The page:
Yes, I do live in the past in many ways. I have tired of the Adele/Sam Smith over-emoting over non-melodic music sound and much of the non-Kendrick Lamar hip hop music that’s being released now. I have never been so disappointed with a season of Saturday Night Live‘s set of musical guests as I have been this year. Maybe, this is just a transition period to what the next form of music will be, I don’t know. But, at some point something has to give. And, hopefully, the kids making the music of the future will look back to some of the artists of our past, much as the Boomers did in the UK as they dug into the Blues only to create the rock music of the mid-Sixties that kept paying dividends through the early part of the twenty-first century. And, when my grandchildren discover my music collection in their fathers’ collections, maybe their friends will dive into my records and CDs to discover a little band from Athens, Georgia, who rocked their grandfather’s world and start their own bands. And, then maybe those kids will tell two friends, and they will tell two friends, and so on, and so on, and so on, until their is a new rock revolution.
Then again, this could be all for not. But, at least, those grandchildren would inherit a great musical library that they could dust off for some musical snobs in the future. So, after combing through my extensive R.E.M. collection, here are my choices for the 50 R.E.M. songs that I think are their best. By no means am I a R.E.M. expert, but I do have a pretty good grasp of the band. Sorry, there are no B-sides or oddities listed, even though I do have them. When it comes to everyone but Prince, there’s a pretty good reason that the song was not on an official album. I have listed them in alphabetical order, mainly because at one time or another, each one of these songs were my favorite R.E.M. song – EVER!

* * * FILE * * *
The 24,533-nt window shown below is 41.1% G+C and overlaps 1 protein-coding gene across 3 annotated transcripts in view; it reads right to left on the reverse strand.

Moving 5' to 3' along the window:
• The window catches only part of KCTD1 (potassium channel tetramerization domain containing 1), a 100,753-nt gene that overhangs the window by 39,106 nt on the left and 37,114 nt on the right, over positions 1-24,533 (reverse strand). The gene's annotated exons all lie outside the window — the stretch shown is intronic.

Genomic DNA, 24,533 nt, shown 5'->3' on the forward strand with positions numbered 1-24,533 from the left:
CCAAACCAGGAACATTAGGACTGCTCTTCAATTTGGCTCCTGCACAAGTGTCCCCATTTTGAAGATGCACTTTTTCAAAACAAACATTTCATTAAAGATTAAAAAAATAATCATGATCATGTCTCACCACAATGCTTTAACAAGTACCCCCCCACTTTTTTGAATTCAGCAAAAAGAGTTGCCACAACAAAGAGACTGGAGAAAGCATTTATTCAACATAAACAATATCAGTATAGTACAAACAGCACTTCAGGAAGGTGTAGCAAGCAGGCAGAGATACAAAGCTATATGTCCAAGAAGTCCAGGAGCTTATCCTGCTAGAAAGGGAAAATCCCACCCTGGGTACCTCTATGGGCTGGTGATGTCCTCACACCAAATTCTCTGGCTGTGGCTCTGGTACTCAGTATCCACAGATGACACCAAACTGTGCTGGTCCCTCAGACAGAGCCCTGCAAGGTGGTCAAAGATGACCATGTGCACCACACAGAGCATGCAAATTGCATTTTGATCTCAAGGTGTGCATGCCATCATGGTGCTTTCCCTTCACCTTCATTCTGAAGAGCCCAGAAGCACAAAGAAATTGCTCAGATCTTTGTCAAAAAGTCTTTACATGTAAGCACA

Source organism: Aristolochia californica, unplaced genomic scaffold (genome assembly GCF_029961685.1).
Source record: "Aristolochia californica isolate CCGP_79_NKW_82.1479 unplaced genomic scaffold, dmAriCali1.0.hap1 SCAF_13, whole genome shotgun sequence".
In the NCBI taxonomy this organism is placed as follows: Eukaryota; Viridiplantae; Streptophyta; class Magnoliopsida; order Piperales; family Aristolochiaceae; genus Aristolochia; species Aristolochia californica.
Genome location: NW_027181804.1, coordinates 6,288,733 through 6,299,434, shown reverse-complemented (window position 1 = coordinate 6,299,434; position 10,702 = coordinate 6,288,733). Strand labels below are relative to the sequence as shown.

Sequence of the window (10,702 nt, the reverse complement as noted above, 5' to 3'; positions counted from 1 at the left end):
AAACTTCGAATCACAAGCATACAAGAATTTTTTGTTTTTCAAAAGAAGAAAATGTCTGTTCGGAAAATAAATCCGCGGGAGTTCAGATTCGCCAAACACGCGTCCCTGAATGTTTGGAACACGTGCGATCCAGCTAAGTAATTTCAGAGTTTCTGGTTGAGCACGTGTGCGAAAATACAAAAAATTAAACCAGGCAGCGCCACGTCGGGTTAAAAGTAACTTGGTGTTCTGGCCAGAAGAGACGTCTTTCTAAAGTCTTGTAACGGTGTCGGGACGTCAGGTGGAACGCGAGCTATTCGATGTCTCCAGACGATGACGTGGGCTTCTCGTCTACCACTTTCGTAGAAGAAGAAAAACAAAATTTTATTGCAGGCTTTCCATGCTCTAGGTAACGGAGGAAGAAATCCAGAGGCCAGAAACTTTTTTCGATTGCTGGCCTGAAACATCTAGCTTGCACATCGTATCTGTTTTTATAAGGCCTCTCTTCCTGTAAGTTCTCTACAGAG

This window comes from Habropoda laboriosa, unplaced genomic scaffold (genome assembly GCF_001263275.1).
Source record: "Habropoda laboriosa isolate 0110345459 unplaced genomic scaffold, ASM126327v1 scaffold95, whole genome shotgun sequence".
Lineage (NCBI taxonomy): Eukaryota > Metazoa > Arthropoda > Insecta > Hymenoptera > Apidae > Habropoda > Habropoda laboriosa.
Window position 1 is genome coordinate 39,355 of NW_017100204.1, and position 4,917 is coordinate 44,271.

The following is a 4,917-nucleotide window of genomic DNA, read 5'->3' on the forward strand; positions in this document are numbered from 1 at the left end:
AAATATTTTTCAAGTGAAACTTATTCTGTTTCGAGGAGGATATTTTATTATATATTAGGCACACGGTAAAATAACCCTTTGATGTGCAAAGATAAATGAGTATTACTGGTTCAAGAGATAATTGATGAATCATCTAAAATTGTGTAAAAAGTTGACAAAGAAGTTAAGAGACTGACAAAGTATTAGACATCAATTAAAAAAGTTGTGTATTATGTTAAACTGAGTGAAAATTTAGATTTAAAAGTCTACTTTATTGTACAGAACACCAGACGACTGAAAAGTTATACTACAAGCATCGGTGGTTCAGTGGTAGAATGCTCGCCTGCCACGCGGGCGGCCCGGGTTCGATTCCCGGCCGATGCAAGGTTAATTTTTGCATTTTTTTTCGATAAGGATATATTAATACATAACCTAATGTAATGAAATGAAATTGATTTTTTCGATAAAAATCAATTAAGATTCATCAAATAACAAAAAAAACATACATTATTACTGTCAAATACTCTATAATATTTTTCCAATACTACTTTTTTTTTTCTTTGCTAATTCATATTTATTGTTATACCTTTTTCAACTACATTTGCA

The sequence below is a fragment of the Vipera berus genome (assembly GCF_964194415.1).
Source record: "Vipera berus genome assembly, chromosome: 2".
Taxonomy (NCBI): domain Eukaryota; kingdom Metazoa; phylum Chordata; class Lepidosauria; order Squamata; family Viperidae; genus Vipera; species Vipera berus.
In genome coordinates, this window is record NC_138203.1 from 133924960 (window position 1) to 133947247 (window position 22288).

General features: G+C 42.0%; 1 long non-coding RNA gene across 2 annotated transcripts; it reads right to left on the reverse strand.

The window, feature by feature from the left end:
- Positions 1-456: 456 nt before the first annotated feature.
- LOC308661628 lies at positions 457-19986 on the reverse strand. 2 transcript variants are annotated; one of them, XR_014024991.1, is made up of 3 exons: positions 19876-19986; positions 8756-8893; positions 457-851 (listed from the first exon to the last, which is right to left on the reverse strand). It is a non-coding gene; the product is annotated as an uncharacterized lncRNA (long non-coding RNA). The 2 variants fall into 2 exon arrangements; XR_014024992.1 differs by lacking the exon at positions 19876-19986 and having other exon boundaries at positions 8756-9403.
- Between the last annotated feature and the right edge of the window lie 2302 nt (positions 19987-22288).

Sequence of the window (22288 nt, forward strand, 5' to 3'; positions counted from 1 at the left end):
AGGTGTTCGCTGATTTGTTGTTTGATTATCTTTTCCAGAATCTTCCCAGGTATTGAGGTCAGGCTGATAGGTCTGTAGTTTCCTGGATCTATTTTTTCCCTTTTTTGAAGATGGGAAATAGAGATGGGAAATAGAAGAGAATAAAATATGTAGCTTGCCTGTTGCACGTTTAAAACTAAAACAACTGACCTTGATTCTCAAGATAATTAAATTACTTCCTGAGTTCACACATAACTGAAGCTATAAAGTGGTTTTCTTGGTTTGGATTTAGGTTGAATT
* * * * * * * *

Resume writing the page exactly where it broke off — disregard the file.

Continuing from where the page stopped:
- “(Don’t Go Back to) Rockville” (Reckoning)
- “7 Chinese Bros.” (Reckoning)
- “At My Most Beautiful” (Up)
- “Begin the Begin” (Life’s Rich Pageant)
- “Belong” (Out of Time)
- “Can’t Get There from Here” (Fables of the Reconstruction)
- “Country Feedback” (Out of Time)
- “Crush with Eyeliner” (Monster)
- “Cuyahoga” (Life’s Rich Pageant)
- “Daysleeper” (Up)
- “Disturbance at the Heron House” (Document)
- “Drive” (Automatic for the People)
- “Driver 8” (Fables of the Reconstruction)
- “E-Bow the Letter” (New Adventures in Hi-Fi)
- “Electrolite” (New Adventures in Hi-Fi)
- “Everybody Hurts” (Automatic for the People)
- “Exhuming McCarthy” (Document)
- “Fall on Me” (Life’s Rich Pageant)
- “Feeling Gravity’s Pull” (Fables of the Reconstruction)
- “Finest Worksong” (Document)
- “Gardening at Night” (Chronic Town)
- “Harborcoat” (Reckoning)
- “I Believe” (Life’s Rich Pageant)
- “Imitation of Life” (Reveal)
- “It’s the End of the World as We Know It (And I Feel Fine)” (Document)
- “Losing My Religion” (Out of Time)
- “Low” (Out of Time)
- “Man on the Moon” (Automatic for the People)
- “Near Wild Heaven” (Out of Time)
- “Nightswimming” (Automatic for the People)
- “Oddfellows Local 151” (Document)
- “Orange Crush” (Green)
- “Perfect Circle” (Murmur)
- “Pop Song 89” (Green)
- “Radio Free Europe” (Murmur)
- “Shiny Happy People” (Out of Time)
- “So. Central Rain” (Reckoning)
- “Stand” (Green)
- “Standing Still” (Murmur)
- “Star 69” (Monster)
- “Superman” (Life’s Rich Pageant)
- “Supernatural Superserious” (Accelerate)
- “Swan Swan H” (Life’s Rich Pageant)
- “Talk About the Passion” (Murmur)
- “The One I Love” (Document)
- “The Sidewinder Sleeps Tonite” (Automatic for the People)
- “These Days” (Life’s Rich Pageant)
- “What’s the Frequency, Kenneth?” (Monster)
- “World Leader Pretend” (Green)
- “You Are Everything” (Green)